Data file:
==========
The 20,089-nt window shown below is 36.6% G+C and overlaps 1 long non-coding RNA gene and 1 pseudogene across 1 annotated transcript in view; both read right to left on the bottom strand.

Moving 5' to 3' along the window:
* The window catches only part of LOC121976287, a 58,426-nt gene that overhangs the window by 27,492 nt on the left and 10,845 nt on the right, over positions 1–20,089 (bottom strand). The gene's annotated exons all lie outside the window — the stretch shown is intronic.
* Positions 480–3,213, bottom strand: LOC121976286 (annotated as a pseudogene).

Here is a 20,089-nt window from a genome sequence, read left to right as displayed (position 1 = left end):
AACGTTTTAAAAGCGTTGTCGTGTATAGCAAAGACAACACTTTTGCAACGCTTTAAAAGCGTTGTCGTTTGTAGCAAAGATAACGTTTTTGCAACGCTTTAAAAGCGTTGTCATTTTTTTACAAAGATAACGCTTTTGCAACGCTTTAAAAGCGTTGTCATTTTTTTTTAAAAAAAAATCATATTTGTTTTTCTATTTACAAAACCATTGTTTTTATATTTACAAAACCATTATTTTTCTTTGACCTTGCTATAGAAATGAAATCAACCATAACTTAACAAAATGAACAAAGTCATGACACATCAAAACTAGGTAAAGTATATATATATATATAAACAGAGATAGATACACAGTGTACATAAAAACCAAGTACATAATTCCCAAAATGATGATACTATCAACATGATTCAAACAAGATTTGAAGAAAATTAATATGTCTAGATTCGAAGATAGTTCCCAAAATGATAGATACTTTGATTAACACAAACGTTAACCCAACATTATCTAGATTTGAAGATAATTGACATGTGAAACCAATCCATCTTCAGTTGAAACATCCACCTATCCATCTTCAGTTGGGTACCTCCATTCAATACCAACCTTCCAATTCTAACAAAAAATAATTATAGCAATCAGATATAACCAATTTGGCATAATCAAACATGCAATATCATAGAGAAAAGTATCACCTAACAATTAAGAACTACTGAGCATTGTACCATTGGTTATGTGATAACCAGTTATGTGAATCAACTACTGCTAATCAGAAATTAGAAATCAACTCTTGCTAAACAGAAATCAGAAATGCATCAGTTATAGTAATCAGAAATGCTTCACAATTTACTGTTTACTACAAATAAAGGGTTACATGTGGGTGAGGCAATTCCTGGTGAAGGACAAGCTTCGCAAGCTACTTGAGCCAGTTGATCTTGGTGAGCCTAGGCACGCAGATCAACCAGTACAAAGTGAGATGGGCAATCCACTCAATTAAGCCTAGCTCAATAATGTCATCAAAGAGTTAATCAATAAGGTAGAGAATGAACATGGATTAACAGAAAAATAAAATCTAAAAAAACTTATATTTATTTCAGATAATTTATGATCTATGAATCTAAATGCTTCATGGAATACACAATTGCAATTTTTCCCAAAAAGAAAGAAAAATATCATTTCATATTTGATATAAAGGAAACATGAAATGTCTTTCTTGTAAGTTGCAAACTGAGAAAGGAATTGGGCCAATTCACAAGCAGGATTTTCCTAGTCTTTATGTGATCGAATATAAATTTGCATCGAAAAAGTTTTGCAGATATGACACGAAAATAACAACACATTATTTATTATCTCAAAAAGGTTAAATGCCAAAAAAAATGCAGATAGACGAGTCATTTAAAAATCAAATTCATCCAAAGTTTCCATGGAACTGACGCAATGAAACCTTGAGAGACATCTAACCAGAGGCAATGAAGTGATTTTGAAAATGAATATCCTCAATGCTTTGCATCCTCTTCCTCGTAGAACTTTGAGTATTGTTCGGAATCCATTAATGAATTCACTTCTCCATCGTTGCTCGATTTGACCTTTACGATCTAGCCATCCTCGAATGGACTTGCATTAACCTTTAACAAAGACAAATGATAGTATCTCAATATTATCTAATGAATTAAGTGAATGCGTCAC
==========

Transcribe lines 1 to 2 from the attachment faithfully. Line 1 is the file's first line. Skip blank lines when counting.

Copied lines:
The 20,089-nt window shown below is 36.6% G+C and overlaps 1 long non-coding RNA gene and 1 pseudogene across 1 annotated transcript in view; both read right to left on the bottom strand.

Moving 5' to 3' along the window: